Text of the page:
LAING is all about people. We have completed thousands of projects over the years, both big and small, but it’s our people and corporate culture that makes this company great. LAING Stories seeks to highlight the brilliant men and women on our team. This week, our LAING Story is about Adam Gajowiak
What do you do at LAING?
AG: I’m the Sheet Metal Superintendent
What does working for LAING mean to you?
AG: After fifteen years of working here, there isn’t a day that goes by where I’m not proud of this company and the people that work here. Working at LAING provides me with a sense of accomplishment knowing that what I have been taught, through previous employees, and what I can teach to the younger generation, will help this company succeed for years to come.
What is your happiest memory?
AG: The happiest memory that I have at LAING was completing the Painted Rock Winery in Penticton. With that job being one of the first times we had installed ACM Panels, it won the prestigious award of Best Commercial Buildings in North America in 2014. I knew then that LAING was going in the right direction for future projects to come.
Who has had the most impact on your life?
AG: I think that my wife Stacie has had the most impact on my life. Growing up in my hometown, I felt there was no going anywhere. Work was alright but not fun. Stacie had said she was going to university in Kelowna, so I decided to follow her. Of course, we were together, but I needed something more, career-wise. After doing odd jobs, here and there, I took the plunge to join LAING. It wasn’t easy at the start. Physically demanding and long hours summed up my first couple of months at LAING. Stacie had always pushed me to do better and work harder. I wouldn’t be where I am if it wasn’t for her.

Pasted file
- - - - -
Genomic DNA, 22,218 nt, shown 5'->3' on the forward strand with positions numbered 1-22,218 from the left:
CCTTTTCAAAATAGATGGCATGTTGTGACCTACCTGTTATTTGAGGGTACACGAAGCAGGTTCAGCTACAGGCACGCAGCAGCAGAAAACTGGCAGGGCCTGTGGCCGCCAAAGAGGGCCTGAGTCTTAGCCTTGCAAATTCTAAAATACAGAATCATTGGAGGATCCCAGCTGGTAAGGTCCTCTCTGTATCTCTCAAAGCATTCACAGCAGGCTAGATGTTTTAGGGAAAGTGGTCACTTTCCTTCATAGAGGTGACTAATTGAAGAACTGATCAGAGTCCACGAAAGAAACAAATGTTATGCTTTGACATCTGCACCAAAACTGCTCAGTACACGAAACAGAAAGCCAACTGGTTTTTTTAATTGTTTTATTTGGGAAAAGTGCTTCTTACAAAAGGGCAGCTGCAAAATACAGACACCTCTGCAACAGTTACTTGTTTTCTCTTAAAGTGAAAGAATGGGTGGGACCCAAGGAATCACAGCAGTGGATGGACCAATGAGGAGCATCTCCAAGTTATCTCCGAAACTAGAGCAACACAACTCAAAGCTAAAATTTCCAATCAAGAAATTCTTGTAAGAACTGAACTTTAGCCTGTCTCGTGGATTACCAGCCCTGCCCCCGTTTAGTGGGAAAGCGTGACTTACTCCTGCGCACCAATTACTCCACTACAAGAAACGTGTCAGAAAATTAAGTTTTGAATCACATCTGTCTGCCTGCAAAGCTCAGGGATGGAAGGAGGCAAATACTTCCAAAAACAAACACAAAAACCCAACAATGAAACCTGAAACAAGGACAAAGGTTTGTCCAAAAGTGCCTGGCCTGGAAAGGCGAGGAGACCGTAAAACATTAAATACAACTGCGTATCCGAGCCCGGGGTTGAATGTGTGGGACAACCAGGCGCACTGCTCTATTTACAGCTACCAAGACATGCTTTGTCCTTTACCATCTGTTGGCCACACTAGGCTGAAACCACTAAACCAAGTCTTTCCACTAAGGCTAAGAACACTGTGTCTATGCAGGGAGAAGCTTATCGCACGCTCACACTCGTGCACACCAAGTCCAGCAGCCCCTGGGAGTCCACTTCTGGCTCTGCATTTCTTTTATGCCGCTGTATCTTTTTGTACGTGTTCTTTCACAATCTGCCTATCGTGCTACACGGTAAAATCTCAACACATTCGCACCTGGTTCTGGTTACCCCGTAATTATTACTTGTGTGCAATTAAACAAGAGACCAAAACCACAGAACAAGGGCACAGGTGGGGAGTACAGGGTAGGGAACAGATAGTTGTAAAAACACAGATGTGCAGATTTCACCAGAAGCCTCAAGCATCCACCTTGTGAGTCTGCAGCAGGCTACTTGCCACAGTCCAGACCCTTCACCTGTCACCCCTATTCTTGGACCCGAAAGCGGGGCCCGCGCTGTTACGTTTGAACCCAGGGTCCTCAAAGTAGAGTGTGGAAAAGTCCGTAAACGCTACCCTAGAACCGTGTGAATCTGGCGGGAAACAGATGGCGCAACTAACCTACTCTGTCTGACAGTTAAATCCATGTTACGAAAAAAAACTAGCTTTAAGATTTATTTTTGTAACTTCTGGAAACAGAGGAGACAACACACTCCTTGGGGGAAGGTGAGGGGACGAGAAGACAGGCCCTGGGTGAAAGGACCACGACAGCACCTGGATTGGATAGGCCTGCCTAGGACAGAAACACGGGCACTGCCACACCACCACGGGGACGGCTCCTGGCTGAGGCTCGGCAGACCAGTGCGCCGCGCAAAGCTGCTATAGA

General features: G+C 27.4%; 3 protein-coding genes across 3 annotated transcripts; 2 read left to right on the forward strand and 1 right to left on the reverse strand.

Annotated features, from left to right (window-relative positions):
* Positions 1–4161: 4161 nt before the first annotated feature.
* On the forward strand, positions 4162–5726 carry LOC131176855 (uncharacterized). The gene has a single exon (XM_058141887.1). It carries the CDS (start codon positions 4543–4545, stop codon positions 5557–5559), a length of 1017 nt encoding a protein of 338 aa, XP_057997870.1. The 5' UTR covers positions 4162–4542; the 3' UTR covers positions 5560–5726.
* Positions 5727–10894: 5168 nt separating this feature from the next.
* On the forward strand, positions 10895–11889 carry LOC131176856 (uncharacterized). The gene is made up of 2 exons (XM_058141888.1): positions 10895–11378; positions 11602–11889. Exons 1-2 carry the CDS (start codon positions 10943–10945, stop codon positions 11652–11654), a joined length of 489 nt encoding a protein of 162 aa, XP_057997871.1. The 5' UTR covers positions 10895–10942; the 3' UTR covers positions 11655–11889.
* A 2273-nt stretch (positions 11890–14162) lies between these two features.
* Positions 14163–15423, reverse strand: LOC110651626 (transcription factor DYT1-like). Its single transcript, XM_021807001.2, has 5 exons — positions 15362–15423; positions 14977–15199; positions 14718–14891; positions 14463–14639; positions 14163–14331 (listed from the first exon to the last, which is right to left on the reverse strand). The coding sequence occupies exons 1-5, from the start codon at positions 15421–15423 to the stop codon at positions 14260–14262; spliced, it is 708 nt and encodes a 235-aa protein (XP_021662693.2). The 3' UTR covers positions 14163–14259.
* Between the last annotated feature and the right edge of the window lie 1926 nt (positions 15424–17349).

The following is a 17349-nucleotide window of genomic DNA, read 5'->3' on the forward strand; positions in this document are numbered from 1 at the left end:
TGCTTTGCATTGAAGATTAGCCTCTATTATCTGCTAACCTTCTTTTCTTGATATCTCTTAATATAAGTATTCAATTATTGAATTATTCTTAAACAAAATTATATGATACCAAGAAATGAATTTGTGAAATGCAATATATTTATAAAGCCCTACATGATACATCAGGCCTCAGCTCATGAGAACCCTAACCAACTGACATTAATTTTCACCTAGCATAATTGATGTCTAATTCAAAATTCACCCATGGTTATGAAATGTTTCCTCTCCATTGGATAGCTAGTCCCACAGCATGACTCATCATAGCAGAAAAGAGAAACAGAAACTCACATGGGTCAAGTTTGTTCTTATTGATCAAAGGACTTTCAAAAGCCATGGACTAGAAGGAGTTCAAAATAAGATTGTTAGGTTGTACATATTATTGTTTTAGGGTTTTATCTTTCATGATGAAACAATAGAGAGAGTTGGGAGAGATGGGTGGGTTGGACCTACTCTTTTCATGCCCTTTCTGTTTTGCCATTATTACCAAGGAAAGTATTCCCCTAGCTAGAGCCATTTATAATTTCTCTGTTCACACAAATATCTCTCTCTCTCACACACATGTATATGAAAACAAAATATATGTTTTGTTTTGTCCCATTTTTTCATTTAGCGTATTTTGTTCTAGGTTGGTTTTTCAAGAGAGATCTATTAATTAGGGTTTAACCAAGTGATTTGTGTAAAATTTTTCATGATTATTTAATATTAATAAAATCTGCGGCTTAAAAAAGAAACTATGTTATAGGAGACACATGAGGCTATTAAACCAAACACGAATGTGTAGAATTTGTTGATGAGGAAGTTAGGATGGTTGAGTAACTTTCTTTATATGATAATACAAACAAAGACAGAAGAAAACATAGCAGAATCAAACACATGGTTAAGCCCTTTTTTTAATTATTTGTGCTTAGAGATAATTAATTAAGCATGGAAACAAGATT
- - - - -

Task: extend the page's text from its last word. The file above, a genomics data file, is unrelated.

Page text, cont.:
What do you want your legacy to be?
AG: I think I want my legacy to prove itself in the quality and workmanship at LAING. Starting from the bottom at LAING to where I am now, there have been many individuals that have taught me ways of installing and fabricating sheet metal that you can’t read in books. I would love to bestow that knowledge to future sheet metal workers. Showing them that having pride in your work is what LAING is all about.
What’s the biggest challenge you’ve overcome?
AG: I think the biggest challenge that I have overcome is the transition from field worker to Sheet Metal Superintendent. I am a hands-on guy. I love installing, fabricating, and making things “fit”. Becoming Sheet Metal Superintendent at LAING has had its challenges. Knowing how to speak to people and dealing with contractors, architects, and other trades really has strengthened my communication and interactions with people. Knowing how to speak to someone and being able to empathize with them is key in the construction industry as everyone wants LAING as their trade on site.
What’s the best advice you could give to someone?
AG: The best advice I would give someone is to stick with it. No matter how hard it may be, the hard work pays off in the long run. Each day may be tough, but in the end, it will pay off.
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